A new IATA report has revealed adjusted forecasts for airline performance across different regions, such as in Europe, where airlines are benefiting from economic recovery among other factors.
Passenger markets in Asia-Pacific show mixed results, with key factors affecting profitability including continuing new entry in South-east Asia, which has kept profits in the sub-region low; strengthening domestic conditions in China, India and Japan; and a pause in the competitive pressures on longhaul connecting markets from the super-connectors.
Airlines in the region are forecast to see profits of US$8.3 billion this year, close to IATA’s June forecast, before growing to US$9 billion in 2018.
Meanwhile, challenges in the Middle East have seen IATA downgrading its 2017 forecast to net profits of US$300 million. IATA estimates the region’s airlines will see a moderate improvement to US$600 million in net profits next year.
Low oil revenues and regional conflict have damaged home markets in the past year or so, while travel restrictions by some governments and competition from new super-connectors restricted growth on international markets. As a result, airlines in the region have scaled back their pace of expansion and business model changes have led to substantial write-offs in the region.
On the contrary in Europe, airlines have benefited from strong economic recovery in home markets, a rebound from terrorism events the previous year, and some consolidation following the failure of some regional airlines. IATA forecasts for the year were upgraded to US$9.8 billion from the June forecast of US$8.6 billion. IATA forecasts further gains going into 2018 leading to net profits of US$11.5 billion and stronger operating margins.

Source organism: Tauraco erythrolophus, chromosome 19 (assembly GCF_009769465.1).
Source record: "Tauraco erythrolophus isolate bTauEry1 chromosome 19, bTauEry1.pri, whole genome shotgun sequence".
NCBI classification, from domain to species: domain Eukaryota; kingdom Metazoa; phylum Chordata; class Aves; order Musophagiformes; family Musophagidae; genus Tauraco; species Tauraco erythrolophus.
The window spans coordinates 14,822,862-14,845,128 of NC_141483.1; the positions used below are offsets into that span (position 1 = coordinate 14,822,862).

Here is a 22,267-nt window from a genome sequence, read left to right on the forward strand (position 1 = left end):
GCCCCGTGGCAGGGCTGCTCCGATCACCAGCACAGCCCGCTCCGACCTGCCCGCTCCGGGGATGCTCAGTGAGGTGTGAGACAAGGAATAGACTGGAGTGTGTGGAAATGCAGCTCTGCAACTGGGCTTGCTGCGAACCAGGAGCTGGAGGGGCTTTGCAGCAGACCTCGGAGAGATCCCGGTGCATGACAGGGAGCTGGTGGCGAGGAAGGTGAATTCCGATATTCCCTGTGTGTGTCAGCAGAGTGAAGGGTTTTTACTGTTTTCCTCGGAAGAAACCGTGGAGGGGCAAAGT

As a result, passenger load factors at 84.3 per cent so far this year are the highest in the industry, which helps both reduce unit costs and support unit revenues. The recovery of the Russian economy in the East of the regions has also helped, while the important North Atlantic market in the West continues to help support profitability, though this market is now attracting increasing new entry – as is expected in an Open Skies market.
Turning to Latin America, airlines are forecast to generate US$700 billion in net profit this year, with further gains in operating margins expected to bring 2018 net profits to US$900 million. Stronger market conditions come from moderate recovery in the Brazilian economy, growth in Mexico and the weak US dollar over the past year. Moreover, airlines have expanded at a significantly slower pace than traffic, leading to much improved utilisation and load factors.
And in Africa, aggregate net losses of US$100 million are expected this year. While improved economic growth are expected for next year, IATA said continued poor load factors will mean that airlines in the region will lose a further US$100 million in 2018.